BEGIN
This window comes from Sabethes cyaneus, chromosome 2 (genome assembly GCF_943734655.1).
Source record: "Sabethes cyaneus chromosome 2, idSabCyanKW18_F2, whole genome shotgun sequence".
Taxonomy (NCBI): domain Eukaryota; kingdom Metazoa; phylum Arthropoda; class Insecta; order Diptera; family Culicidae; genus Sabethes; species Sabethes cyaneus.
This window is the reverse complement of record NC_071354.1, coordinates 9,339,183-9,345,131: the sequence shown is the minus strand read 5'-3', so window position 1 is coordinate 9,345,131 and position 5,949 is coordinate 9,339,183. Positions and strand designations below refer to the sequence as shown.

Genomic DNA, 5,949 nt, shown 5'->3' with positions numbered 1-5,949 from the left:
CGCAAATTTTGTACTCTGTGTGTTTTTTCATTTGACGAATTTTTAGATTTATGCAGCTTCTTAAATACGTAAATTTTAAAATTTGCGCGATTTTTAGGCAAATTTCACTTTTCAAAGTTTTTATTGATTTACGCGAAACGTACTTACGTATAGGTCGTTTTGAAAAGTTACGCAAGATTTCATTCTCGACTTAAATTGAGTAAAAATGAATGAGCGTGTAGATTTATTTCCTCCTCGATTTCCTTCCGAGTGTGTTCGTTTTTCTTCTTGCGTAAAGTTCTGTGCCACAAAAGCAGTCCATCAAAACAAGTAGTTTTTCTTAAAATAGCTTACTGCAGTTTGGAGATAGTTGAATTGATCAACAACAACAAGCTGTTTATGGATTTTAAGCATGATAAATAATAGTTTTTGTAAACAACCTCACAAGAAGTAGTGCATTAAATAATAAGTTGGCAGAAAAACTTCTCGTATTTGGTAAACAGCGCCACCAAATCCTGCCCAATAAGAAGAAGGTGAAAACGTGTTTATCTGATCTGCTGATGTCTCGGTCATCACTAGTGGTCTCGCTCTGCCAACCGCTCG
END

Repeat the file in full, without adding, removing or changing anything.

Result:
This window comes from Sabethes cyaneus, chromosome 2 (genome assembly GCF_943734655.1).
Source record: "Sabethes cyaneus chromosome 2, idSabCyanKW18_F2, whole genome shotgun sequence".
Taxonomy (NCBI): domain Eukaryota; kingdom Metazoa; phylum Arthropoda; class Insecta; order Diptera; family Culicidae; genus Sabethes; species Sabethes cyaneus.
This window is the reverse complement of record NC_071354.1, coordinates 9,339,183-9,345,131: the sequence shown is the minus strand read 5'-3', so window position 1 is coordinate 9,345,131 and position 5,949 is coordinate 9,339,183. Positions and strand designations below refer to the sequence as shown.

Genomic DNA, 5,949 nt, shown 5'->3' with positions numbered 1-5,949 from the left:
CGCAAATTTTGTACTCTGTGTGTTTTTTCATTTGACGAATTTTTAGATTTATGCAGCTTCTTAAATACGTAAATTTTAAAATTTGCGCGATTTTTAGGCAAATTTCACTTTTCAAAGTTTTTATTGATTTACGCGAAACGTACTTACGTATAGGTCGTTTTGAAAAGTTACGCAAGATTTCATTCTCGACTTAAATTGAGTAAAAATGAATGAGCGTGTAGATTTATTTCCTCCTCGATTTCCTTCCGAGTGTGTTCGTTTTTCTTCTTGCGTAAAGTTCTGTGCCACAAAAGCAGTCCATCAAAACAAGTAGTTTTTCTTAAAATAGCTTACTGCAGTTTGGAGATAGTTGAATTGATCAACAACAACAAGCTGTTTATGGATTTTAAGCATGATAAATAATAGTTTTTGTAAACAACCTCACAAGAAGTAGTGCATTAAATAATAAGTTGGCAGAAAAACTTCTCGTATTTGGTAAACAGCGCCACCAAATCCTGCCCAATAAGAAGAAGGTGAAAACGTGTTTATCTGATCTGCTGATGTCTCGGTCATCACTAGTGGTCTCGCTCTGCCAACCGCTCG